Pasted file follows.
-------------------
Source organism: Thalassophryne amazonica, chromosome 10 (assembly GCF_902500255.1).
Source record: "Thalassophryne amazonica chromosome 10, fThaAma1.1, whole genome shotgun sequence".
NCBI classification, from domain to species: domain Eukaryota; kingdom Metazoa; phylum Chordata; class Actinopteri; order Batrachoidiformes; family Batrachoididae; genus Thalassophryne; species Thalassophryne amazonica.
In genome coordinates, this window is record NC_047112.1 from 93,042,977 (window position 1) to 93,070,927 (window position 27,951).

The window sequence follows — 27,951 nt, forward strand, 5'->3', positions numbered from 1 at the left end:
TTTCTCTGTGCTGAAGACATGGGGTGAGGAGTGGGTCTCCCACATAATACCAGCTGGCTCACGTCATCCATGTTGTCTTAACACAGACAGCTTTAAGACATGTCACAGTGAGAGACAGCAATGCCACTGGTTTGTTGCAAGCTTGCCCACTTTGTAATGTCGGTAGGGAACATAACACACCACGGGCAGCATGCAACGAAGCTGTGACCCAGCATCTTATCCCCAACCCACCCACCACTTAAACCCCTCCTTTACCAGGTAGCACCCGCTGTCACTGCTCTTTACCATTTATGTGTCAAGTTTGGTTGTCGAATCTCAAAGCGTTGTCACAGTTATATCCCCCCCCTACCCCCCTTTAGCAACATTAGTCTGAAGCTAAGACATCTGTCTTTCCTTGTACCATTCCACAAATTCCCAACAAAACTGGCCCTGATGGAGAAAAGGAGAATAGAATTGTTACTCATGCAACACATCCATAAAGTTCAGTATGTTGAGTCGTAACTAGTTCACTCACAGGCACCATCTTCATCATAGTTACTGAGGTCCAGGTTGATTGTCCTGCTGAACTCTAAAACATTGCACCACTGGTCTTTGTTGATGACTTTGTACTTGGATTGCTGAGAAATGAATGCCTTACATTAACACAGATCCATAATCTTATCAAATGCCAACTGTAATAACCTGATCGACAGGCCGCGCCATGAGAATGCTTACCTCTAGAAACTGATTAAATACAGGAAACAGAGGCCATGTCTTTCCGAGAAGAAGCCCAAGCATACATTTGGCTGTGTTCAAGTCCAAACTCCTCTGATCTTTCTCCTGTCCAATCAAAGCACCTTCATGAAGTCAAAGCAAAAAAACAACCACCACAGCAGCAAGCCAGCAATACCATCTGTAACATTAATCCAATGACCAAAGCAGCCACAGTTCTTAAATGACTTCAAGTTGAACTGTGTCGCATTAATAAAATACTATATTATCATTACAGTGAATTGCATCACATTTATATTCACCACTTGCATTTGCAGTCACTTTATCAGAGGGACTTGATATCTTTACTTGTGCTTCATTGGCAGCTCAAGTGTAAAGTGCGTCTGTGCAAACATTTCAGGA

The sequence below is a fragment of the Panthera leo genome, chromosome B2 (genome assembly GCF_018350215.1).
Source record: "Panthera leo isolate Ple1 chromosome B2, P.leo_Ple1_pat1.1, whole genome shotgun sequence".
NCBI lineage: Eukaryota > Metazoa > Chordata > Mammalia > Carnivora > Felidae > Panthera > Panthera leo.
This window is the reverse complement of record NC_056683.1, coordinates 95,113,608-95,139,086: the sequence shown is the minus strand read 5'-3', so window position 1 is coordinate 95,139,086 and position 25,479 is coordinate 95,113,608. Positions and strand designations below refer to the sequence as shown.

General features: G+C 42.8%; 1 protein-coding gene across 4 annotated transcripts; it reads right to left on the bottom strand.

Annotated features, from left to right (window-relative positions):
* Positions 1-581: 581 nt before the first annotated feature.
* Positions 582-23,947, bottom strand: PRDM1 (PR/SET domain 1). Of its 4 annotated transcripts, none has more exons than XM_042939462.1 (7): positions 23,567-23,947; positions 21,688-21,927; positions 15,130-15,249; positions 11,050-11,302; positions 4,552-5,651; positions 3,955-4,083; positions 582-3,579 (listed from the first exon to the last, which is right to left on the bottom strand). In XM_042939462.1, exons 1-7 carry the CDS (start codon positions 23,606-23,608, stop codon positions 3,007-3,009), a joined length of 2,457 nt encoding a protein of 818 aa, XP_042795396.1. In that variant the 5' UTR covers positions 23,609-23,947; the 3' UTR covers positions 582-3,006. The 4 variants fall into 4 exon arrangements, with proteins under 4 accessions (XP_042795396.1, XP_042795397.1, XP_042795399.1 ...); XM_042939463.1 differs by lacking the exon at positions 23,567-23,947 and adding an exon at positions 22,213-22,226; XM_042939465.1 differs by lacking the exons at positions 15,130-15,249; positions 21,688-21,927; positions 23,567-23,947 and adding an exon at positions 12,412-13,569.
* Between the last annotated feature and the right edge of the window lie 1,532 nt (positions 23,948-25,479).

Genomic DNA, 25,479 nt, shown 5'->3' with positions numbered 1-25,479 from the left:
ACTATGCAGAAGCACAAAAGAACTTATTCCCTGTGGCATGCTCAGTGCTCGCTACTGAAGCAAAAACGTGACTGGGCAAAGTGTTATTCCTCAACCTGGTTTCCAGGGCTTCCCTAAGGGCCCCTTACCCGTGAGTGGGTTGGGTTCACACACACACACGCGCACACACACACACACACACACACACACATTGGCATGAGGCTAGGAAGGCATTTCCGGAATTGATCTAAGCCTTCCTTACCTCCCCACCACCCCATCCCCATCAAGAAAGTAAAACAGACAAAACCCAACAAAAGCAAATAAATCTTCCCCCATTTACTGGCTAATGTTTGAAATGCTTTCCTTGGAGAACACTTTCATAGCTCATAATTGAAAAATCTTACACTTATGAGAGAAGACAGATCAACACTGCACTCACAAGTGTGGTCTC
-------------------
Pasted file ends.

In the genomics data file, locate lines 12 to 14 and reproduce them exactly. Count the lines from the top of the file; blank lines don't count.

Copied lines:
Annotated features, from left to right (window-relative positions):
* Positions 1-581: 581 nt before the first annotated feature.
* Positions 582-23,947, bottom strand: PRDM1 (PR/SET domain 1). Of its 4 annotated transcripts, none has more exons than XM_042939462.1 (7): positions 23,567-23,947; positions 21,688-21,927; positions 15,130-15,249; positions 11,050-11,302; positions 4,552-5,651; positions 3,955-4,083; positions 582-3,579 (listed from the first exon to the last, which is right to left on the bottom strand). In XM_042939462.1, exons 1-7 carry the CDS (start codon positions 23,606-23,608, stop codon positions 3,007-3,009), a joined length of 2,457 nt encoding a protein of 818 aa, XP_042795396.1. In that variant the 5' UTR covers positions 23,609-23,947; the 3' UTR covers positions 582-3,006. The 4 variants fall into 4 exon arrangements, with proteins under 4 accessions (XP_042795396.1, XP_042795397.1, XP_042795399.1 ...); XM_042939463.1 differs by lacking the exon at positions 23,567-23,947 and adding an exon at positions 22,213-22,226; XM_042939465.1 differs by lacking the exons at positions 15,130-15,249; positions 21,688-21,927; positions 23,567-23,947 and adding an exon at positions 12,412-13,569.